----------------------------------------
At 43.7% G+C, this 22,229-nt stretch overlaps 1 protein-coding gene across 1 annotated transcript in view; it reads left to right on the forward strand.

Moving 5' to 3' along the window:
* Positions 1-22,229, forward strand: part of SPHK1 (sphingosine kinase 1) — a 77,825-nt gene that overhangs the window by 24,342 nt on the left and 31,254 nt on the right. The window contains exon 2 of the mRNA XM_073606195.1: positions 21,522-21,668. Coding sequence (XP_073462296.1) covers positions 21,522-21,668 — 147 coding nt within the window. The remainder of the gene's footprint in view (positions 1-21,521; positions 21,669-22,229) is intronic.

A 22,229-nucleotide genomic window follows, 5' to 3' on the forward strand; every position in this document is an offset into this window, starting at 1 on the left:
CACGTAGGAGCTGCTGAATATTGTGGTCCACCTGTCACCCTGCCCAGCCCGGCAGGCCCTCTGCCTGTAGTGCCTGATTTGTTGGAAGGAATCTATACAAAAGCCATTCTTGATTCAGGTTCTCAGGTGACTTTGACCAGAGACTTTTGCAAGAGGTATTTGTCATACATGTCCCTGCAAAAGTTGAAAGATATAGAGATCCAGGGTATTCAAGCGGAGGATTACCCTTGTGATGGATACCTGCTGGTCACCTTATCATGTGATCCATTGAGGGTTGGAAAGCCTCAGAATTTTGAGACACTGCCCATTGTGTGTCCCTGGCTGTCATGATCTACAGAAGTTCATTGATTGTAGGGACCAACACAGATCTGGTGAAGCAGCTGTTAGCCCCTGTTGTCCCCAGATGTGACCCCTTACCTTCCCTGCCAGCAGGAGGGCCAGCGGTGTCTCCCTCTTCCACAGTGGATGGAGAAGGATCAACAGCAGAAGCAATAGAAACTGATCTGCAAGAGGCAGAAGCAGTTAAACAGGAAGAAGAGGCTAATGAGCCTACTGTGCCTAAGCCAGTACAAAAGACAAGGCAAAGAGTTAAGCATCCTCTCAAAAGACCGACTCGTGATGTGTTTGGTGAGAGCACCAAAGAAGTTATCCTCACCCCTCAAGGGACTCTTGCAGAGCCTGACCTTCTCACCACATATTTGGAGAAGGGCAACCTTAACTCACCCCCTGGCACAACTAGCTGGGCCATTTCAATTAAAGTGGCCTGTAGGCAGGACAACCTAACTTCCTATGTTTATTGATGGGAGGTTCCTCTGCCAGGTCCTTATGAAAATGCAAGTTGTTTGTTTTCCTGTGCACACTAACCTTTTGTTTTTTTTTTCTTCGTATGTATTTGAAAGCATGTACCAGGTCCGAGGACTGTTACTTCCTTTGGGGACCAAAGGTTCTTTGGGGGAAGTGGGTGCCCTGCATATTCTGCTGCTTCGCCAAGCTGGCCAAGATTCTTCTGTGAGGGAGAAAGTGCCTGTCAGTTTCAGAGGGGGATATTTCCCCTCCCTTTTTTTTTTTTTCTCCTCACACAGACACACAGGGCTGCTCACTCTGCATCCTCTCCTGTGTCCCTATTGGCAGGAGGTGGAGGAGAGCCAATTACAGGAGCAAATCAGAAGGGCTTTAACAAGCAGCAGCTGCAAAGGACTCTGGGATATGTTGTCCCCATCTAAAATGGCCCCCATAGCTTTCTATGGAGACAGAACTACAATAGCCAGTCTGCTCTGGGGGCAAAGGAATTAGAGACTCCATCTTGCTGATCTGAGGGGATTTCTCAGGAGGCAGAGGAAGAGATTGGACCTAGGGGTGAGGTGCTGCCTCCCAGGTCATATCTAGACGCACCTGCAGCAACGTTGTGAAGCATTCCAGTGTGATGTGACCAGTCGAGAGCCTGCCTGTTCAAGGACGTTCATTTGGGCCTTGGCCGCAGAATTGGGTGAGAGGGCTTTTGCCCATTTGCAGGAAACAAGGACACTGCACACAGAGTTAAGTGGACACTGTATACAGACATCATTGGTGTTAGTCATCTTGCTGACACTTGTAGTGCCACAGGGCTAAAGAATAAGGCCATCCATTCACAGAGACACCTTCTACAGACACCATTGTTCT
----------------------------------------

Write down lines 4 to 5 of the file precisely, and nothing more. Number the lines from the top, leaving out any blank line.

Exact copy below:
A 22,229-nucleotide genomic window follows, 5' to 3' on the forward strand; every position in this document is an offset into this window, starting at 1 on the left:
CACGTAGGAGCTGCTGAATATTGTGGTCCACCTGTCACCCTGCCCAGCCCGGCAGGCCCTCTGCCTGTAGTGCCTGATTTGTTGGAAGGAATCTATACAAAAGCCATTCTTGATTCAGGTTCTCAGGTGACTTTGACCAGAGACTTTTGCAAGAGGTATTTGTCATACATGTCCCTGCAAAAGTTGAAAGATATAGAGATCCAGGGTATTCAAGCGGAGGATTACCCTTGTGATGGATACCTGCTGGTCACCTTATCATGTGATCCATTGAGGGTTGGAAAGCCTCAGAATTTTGAGACACTGCCCATTGTGTGTCCCTGGCTGTCATGATCTACAGAAGTTCATTGATTGTAGGGACCAACACAGATCTGGTGAAGCAGCTGTTAGCCCCTGTTGTCCCCAGATGTGACCCCTTACCTTCCCTGCCAGCAGGAGGGCCAGCGGTGTCTCCCTCTTCCACAGTGGATGGAGAAGGATCAACAGCAGAAGCAATAGAAACTGATCTGCAAGAGGCAGAAGCAGTTAAACAGGAAGAAGAGGCTAATGAGCCTACTGTGCCTAAGCCAGTACAAAAGACAAGGCAAAGAGTTAAGCATCCTCTCAAAAGACCGACTCGTGATGTGTTTGGTGAGAGCACCAAAGAAGTTATCCTCACCCCTCAAGGGACTCTTGCAGAGCCTGACCTTCTCACCACATATTTGGAGAAGGGCAACCTTAACTCACCCCCTGGCACAACTAGCTGGGCCATTTCAATTAAAGTGGCCTGTAGGCAGGACAACCTAACTTCCTATGTTTATTGATGGGAGGTTCCTCTGCCAGGTCCTTATGAAAATGCAAGTTGTTTGTTTTCCTGTGCACACTAACCTTTTGTTTTTTTTTTCTTCGTATGTATTTGAAAGCATGTACCAGGTCCGAGGACTGTTACTTCCTTTGGGGACCAAAGGTTCTTTGGGGGAAGTGGGTGCCCTGCATATTCTGCTGCTTCGCCAAGCTGGCCAAGATTCTTCTGTGAGGGAGAAAGTGCCTGTCAGTTTCAGAGGGGGATATTTCCCCTCCCTTTTTTTTTTTTTCTCCTCACACAGACACACAGGGCTGCTCACTCTGCATCCTCTCCTGTGTCCCTATTGGCAGGAGGTGGAGGAGAGCCAATTACAGGAGCAAATCAGAAGGGCTTTAACAAGCAGCAGCTGCAAAGGACTCTGGGATATGTTGTCCCCATCTAAAATGGCCCCCATAGCTTTCTATGGAGACAGAACTACAATAGCCAGTCTGCTCTGGGGGCAAAGGAATTAGAGACTCCATCTTGCTGATCTGAGGGGATTTCTCAGGAGGCAGAGGAAGAGATTGGACCTAGGGGTGAGGTGCTGCCTCCCAGGTCATATCTAGACGCACCTGCAGCAACGTTGTGAAGCATTCCAGTGTGATGTGACCAGTCGAGAGCCTGCCTGTTCAAGGACGTTCATTTGGGCCTTGGCCGCAGAATTGGGTGAGAGGGCTTTTGCCCATTTGCAGGAAACAAGGACACTGCACACAGAGTTAAGTGGACACTGTATACAGACATCATTGGTGTTAGTCATCTTGCTGACACTTGTAGTGCCACAGGGCTAAAGAATAAGGCCATCCATTCACAGAGACACCTTCTACAGACACCATTGTTCT